from The American Heritage® Dictionary of the English Language, 4th Edition
- n. Benignity.
from Wiktionary, Creative Commons Attribution/Share-Alike License
- n. benignity
from the GNU version of the Collaborative International Dictionary of English
- n. Benignant quality; kindliness.
from The Century Dictionary and Cyclopedia
- n. Benignant quality or manner.
from WordNet 3.0 Copyright 2006 by Princeton University. All rights reserved.
- n. the quality of being kind and gentle
Sorry, no etymologies found.
He had a slight swagger, balanced by a certain benignancy.
There was a benignancy, a sweetness of demeanor, which attracted them to him, and while his name may not be sounded in the trump of fame, yet the subtile power of his gentleness and goodness has permeated many lives, will shape many destinies, and will have a force in the history of the world greater than that which will be exerted by many who will succeed him here.
He showed stronger mettle than had been allowed him; bore a manlier part than was commonly ascribed to the slovenly slipshod habiliments and the aspects in which benignancy and vacillation seemed to struggle for the ascendancy.
When I had ended he was looking at me with a benignancy that I had never seen before upon his face.
She took his great toil-worn hand, and her hot tears fell on it, for his gentleness, his benignancy, had touched her deeply.
She bore a striking resemblance to him and had inherited his handsome features a thousandfold, albeit her eyes were different, being large, brown, and wide apart; from them beamed a sweetness, a benignancy, and tenderness that, to the impressionable Farrel, bespoke mental as well as physical beauty.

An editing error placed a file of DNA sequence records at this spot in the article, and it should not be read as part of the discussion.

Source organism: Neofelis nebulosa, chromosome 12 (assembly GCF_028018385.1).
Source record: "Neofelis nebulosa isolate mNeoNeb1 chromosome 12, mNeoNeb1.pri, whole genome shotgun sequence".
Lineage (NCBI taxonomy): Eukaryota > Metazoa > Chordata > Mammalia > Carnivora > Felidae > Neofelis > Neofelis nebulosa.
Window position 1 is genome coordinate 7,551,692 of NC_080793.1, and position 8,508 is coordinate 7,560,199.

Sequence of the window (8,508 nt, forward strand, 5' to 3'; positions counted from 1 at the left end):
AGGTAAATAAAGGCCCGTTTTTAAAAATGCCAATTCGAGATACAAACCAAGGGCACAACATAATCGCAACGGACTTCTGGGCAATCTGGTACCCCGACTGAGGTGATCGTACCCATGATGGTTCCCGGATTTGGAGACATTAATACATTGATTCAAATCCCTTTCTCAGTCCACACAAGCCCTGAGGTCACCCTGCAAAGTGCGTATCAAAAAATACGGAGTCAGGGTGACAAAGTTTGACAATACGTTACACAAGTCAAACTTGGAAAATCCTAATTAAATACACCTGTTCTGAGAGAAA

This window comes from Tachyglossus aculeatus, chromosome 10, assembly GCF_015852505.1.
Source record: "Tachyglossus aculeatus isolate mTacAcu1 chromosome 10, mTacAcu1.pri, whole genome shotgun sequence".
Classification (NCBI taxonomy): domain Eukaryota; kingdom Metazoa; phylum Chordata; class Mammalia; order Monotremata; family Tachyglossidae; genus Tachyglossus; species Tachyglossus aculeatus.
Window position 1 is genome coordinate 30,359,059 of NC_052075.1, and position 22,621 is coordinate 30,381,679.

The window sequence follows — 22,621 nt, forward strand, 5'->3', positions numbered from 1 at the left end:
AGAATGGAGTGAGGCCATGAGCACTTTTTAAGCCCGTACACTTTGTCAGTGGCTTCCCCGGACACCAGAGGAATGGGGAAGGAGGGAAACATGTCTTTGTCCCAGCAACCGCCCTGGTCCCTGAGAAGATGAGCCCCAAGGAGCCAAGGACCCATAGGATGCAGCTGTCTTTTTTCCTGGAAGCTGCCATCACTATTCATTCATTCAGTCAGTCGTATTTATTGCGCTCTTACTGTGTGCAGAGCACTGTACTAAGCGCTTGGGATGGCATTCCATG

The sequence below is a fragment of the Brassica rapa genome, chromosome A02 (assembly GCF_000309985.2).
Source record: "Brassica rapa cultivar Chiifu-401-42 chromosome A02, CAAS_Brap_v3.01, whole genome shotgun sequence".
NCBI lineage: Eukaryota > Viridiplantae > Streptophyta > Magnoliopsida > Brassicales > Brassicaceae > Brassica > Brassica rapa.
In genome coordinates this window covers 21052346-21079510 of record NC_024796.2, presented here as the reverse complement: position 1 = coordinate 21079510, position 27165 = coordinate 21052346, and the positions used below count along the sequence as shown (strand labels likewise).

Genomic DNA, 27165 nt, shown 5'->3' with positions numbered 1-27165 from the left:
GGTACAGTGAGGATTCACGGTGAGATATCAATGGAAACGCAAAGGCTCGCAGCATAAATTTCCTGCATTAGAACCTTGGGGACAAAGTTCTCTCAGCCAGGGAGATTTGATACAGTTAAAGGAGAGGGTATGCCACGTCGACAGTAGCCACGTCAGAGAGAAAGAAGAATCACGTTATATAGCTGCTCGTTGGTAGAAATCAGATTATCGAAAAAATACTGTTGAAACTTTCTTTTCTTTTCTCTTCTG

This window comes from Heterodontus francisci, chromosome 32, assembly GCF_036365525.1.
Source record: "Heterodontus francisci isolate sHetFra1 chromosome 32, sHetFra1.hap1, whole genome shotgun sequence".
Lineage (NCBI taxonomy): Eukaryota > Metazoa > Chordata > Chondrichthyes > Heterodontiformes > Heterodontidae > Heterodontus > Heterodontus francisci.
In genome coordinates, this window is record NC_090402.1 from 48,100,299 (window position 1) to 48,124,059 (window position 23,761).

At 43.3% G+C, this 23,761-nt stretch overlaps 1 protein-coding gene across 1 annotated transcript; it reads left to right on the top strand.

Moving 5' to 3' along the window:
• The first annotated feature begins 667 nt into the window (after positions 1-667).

At the stations there were officers eating "Ztchee" soup and veal and drinking glasses of weak tea, there were endless mountains of hot meat pies; the ikons in the restaurants looked down with benignancy and indifference upon the food and the soldiers and beyond the station the light green trees blowing in the little wind; the choruses of the soldiers came from their trains as though it were the very voice of
Under their benignancy no loss could befall, no fate miscarry -- for in his last thought he felt his vision opened, for the moment, to perceive a fine tracery of fate.
When the Confederate armies are scattered; when their leaders are banished from power; when the people return to a late repentant sense of the wrong they have done to a government they never felt but in benignancy and blessing, then the Constitution made for all will be felt by all, like the descending rains from heaven which bless all alike.
He has a broad benignant brow, like Benjamin Franklin's; but his brooding eyes, golden, unfathomable, deny benignancy.